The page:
GC - natural gas- calibration

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Top of pagePrevious messageNext messageBottom of pageLink to this message  By Anonymous on Thursday, October 7, 1999 - 07:29 am:

would like to consult you about the actual meaning of comparing the rates between
two concentrations of a natural gas standard and the areas obtained with the
GC for the corresponding compounds. I suppose it must both results be almost the same if the
calibration of my GC is going OK.
The thing is that I want to know how good is this criteria (assuming that my standard is good)
Are there any other recomendation about the way of doing the calibration.
Thank you very much.
PD: sorry for my english, I need more practise.


Top of pagePrevious messageNext messageBottom of pageLink to this message  By BJenko on Thursday, October 7, 1999 - 09:51 pm:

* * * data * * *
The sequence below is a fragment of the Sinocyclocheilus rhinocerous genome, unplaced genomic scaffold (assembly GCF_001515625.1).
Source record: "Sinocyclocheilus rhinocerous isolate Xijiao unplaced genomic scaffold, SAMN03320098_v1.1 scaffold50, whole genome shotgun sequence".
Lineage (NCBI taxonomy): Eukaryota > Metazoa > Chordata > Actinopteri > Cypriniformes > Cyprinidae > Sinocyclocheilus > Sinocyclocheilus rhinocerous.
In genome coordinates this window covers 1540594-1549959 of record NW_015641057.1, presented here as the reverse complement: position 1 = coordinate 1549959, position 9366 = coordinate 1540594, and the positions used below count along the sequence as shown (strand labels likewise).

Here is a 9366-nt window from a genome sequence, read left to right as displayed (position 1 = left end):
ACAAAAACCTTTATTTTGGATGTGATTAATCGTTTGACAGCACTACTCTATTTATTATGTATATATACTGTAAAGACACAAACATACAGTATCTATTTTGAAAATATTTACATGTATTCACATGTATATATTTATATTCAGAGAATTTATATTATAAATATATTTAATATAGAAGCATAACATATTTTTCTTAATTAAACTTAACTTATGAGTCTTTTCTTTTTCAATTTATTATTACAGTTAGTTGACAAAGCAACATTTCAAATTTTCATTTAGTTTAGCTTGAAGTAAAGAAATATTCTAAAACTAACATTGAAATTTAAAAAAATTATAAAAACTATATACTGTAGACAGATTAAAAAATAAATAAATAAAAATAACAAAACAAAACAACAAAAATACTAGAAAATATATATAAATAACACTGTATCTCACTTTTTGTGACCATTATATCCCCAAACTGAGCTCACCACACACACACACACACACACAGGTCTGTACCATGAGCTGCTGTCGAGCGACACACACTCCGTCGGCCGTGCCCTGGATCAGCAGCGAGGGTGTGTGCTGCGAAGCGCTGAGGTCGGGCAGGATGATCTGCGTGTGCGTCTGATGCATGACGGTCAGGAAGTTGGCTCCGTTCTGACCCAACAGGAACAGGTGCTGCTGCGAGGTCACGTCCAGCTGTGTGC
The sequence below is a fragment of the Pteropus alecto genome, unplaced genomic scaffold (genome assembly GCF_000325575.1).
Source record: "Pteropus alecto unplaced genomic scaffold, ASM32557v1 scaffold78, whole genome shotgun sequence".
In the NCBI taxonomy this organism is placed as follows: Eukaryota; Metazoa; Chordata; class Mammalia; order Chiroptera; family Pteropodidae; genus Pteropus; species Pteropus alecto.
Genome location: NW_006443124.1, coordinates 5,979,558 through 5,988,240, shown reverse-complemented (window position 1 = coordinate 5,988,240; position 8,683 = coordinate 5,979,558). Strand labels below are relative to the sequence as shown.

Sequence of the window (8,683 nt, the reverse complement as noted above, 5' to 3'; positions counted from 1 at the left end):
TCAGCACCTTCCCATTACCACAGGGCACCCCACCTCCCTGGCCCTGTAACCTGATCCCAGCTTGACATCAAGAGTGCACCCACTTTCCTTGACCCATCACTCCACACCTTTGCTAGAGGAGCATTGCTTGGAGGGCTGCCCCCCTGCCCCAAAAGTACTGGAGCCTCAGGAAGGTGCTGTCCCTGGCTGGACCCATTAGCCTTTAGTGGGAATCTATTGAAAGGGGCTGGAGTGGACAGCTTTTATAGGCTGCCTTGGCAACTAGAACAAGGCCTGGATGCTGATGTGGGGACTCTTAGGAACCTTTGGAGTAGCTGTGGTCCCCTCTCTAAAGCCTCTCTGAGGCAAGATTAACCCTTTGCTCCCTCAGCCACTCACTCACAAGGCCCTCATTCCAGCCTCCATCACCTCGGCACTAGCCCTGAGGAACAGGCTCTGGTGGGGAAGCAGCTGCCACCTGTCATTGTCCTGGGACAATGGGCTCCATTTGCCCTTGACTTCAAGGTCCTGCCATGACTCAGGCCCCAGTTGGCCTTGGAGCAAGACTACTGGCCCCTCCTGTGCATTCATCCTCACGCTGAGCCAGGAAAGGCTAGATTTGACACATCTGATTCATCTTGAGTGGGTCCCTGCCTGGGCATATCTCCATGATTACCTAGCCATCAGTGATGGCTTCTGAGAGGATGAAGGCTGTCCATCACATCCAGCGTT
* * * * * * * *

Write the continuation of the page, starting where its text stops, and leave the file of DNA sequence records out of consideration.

The most commonly used analytical standard method for the natural gas industry is GPA 2261, available from the Gas Processors Association at their web site http://gasprocessors.com

The precision and accuracy of natural gas composition data and higher heating values calculated from GC data is very good. From my own experience, we routinely got BTU measurements on the same sample better than +/- 2 BTU in the lab. Process GC analyzers for BTU measurements do even better. Try contacting the GPA, and ask if any of their studies of repeatability and reproducibility for their methods is available as a report.

Obviously, the precision and accuracy of the individual components varies somewhat with concentration. If your measurements of Methane in the range of 80-100% on the same sample vary by more than +/- 0.5% on normalized data, your GC may have a problem, a leak at the sample valve for example.

I hope this answers your question, and gives you a good source for more info.

Bill Jenko
Sr. Chemist
Siemens Applied Automation


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